In the dog days of January 2004, Tift Merritt’s backup band was at loose ends — hanging around Raleigh, North Carolina, while Merritt was out in Los Angeles making her Tambourine album with George Drakoulias. But before they’d become Merritt’s country-rock Carbines, they’d been a rock band called Stillhouse. So guitarist Dave Wilson, drummer Zeke Hutchins, bassist Jay Brown and keyboardist Greg Readling spent a lot of time that month in their practice space, “getting our ya-ya’s out,” Hutchins says with a laugh.
At one of those informal jam sessions, Wilson hooked up a microphone to an old two-track tape deck and hit “RECORD” just for the heck of it. Nobody gave it much thought at the time. “But when we were listening to it later,” Hutchins recalls, “it sounded as good as it felt. That’s when we started talking about how we should make a record, if we ever had the time.”
Going on three years later, Stillhouse finally has a record out. Produced by Hutchins’ long-ago Queen Sarah Saturday bandmate Ryan Pickett, Through The Winter (Vella Recordings) is a solid collection of spare songcraft that recalls 1980s-vintage rootsy guitar-pop bands such as the Rave-Ups. It’s a dark and moody record, with more than one tune sung from beyond the grave (most notably the album-closing revenge epic “Sold American” — not the Kinky Friedman song — in which a farmer goes up to Washington, D.C., to “pay my taxes in powder and lead” after his son is killed in Vietnam). In a nod to the album’s genesis, a picture of that old Akai tape deck is in the credits. It’s a relic in more ways than one; Wilson says you can’t find tape for it anywhere anymore.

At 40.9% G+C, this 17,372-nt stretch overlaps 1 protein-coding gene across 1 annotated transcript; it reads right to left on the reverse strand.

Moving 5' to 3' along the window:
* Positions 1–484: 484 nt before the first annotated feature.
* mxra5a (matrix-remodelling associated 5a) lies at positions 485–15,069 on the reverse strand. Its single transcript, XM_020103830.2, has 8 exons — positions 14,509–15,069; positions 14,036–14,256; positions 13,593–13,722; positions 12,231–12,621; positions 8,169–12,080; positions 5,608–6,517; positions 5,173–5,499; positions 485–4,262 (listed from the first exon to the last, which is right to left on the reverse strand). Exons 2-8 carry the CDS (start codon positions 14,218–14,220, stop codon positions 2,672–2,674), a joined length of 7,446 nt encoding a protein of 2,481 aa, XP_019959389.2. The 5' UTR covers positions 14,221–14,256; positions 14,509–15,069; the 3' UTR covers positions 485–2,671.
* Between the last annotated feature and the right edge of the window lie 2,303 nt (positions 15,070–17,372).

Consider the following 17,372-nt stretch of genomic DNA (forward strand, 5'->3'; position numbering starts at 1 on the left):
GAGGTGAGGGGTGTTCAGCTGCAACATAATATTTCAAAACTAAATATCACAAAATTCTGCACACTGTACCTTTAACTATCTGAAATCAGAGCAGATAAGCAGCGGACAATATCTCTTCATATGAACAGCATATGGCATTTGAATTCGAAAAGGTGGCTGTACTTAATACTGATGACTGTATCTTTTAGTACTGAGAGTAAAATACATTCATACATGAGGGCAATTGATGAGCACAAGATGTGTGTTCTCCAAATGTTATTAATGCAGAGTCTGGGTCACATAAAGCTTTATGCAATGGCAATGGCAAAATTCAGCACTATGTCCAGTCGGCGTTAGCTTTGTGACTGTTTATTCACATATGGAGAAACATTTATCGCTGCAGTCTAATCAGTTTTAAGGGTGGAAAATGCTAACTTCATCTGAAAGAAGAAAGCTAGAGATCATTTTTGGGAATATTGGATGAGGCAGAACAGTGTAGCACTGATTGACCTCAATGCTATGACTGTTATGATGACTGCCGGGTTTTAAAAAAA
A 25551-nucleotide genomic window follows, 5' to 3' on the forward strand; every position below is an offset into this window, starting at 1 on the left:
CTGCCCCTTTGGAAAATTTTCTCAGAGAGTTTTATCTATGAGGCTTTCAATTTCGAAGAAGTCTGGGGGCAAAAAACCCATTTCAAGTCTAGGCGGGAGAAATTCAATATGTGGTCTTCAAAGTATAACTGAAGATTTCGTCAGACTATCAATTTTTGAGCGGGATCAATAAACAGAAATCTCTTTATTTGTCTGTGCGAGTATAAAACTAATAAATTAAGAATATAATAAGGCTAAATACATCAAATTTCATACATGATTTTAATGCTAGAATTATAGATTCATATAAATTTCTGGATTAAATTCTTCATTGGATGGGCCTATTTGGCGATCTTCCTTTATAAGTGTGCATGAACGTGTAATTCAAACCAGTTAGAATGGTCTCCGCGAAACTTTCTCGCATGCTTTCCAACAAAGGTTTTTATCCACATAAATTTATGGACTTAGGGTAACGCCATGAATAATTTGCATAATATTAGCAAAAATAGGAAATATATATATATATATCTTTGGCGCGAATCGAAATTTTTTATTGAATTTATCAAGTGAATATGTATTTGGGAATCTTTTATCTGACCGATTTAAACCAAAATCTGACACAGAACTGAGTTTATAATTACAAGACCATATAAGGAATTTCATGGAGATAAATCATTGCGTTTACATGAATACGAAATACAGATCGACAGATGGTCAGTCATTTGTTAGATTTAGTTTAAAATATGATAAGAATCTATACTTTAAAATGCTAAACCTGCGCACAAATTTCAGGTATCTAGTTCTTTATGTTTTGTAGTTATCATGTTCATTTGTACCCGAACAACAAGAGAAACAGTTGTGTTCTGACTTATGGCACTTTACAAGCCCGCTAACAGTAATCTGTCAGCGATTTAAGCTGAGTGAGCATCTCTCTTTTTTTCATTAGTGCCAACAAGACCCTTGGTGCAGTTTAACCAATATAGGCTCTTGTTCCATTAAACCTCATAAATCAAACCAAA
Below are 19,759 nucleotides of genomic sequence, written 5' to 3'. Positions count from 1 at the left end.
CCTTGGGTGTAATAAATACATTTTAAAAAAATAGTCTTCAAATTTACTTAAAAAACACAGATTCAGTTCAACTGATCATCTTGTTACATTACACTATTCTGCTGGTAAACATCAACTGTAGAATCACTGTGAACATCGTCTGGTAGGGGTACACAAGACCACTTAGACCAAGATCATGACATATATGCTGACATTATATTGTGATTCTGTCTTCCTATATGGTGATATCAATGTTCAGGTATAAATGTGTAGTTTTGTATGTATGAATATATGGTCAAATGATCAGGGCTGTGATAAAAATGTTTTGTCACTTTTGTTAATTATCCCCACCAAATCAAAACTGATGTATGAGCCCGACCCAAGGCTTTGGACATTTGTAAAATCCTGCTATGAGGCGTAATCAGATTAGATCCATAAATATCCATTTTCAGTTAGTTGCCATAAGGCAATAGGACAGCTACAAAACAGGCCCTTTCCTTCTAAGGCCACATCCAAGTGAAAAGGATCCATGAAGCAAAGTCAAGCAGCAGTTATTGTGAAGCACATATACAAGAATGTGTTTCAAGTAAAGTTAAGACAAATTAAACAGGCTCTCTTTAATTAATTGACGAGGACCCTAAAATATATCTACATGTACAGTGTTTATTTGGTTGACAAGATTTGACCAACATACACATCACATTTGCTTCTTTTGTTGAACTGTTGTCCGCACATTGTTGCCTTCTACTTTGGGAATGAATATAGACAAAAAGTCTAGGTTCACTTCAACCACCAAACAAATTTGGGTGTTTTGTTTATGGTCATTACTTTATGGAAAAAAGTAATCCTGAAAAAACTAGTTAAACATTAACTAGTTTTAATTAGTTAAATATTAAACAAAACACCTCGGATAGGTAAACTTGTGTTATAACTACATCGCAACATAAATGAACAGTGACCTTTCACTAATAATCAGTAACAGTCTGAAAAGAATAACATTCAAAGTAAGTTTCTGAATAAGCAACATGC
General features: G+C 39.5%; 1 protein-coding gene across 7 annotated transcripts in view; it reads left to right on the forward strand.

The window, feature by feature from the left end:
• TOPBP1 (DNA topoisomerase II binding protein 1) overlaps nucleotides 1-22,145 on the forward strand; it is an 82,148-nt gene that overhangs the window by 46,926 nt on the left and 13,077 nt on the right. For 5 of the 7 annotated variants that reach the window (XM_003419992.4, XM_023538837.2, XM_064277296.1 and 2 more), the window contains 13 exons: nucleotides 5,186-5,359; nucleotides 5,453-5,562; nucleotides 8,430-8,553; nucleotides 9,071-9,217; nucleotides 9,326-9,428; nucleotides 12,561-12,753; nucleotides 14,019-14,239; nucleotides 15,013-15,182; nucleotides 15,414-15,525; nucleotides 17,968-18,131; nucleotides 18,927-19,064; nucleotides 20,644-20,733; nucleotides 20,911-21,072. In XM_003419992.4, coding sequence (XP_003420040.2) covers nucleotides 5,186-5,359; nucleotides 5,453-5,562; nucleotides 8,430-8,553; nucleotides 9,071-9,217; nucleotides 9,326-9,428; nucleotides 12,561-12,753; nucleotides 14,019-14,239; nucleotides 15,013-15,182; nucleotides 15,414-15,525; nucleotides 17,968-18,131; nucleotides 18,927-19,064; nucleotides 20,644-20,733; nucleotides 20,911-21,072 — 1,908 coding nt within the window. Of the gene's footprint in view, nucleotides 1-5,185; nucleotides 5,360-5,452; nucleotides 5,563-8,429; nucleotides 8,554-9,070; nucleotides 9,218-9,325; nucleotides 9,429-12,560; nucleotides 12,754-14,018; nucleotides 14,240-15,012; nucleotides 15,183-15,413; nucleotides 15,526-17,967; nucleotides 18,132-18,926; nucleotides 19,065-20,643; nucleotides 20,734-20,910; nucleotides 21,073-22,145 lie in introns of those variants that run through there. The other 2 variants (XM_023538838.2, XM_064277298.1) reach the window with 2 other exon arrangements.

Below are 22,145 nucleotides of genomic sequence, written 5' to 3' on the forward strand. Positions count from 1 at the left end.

It’s a minor miracle that Through The Winter exists at all, because finding the time to do it was almost impossible for everyone involved. Even after Wilson and Readling left Merritt’s band later in 2004, they had to juggle work on Stillhouse between records and tours with their bluegrass band, Chatham County Line. And various people from the Stillhouse orbit were also playing occasionally with Thad Cockrell, Caitlin Cary, and Johnny Irion & Sarah Lee Guthrie, among others.
“Ryan was out on the road with My Morning Jacket, too,” Hutchins says. “Finally, we said, ‘Hey, we need to make our record!’ We could’ve said forget it, we’re all too busy. But Ryan especially kept pushing. Whenever he had any time at home, he’d work on mixes. Then he would send them out to Jay and me, we’d listen in the van and call back with comments. Overdubs went the same way, whenever Ryan and at least one of us was in town.”
From the results, you’d never know that Through The Winter was assembled piecemeal. It helps that Wilson writes a lot of songs for both Chatham County Line and Stillhouse, so he had plenty of material to draw from. But there’s no telling when or if a second Stillhouse album might emerge, or even whether or not Stillhouse will tour this go-round.
“Good question,” Wilson says. “Not at all, probably, if I want to keep my relationship and other stuff going. Especially if we try to include Johnny [Irion], Zeke and Jay, that can only happen sporadically. And I’m having a great time playing acoustic guitar with Chatham County Line, getting our stuff on the radio, getting known. Stillhouse is kind of like a hobby, which music used to be. Only now it’s a job. But it gets to be a hobby again with Stillhouse.”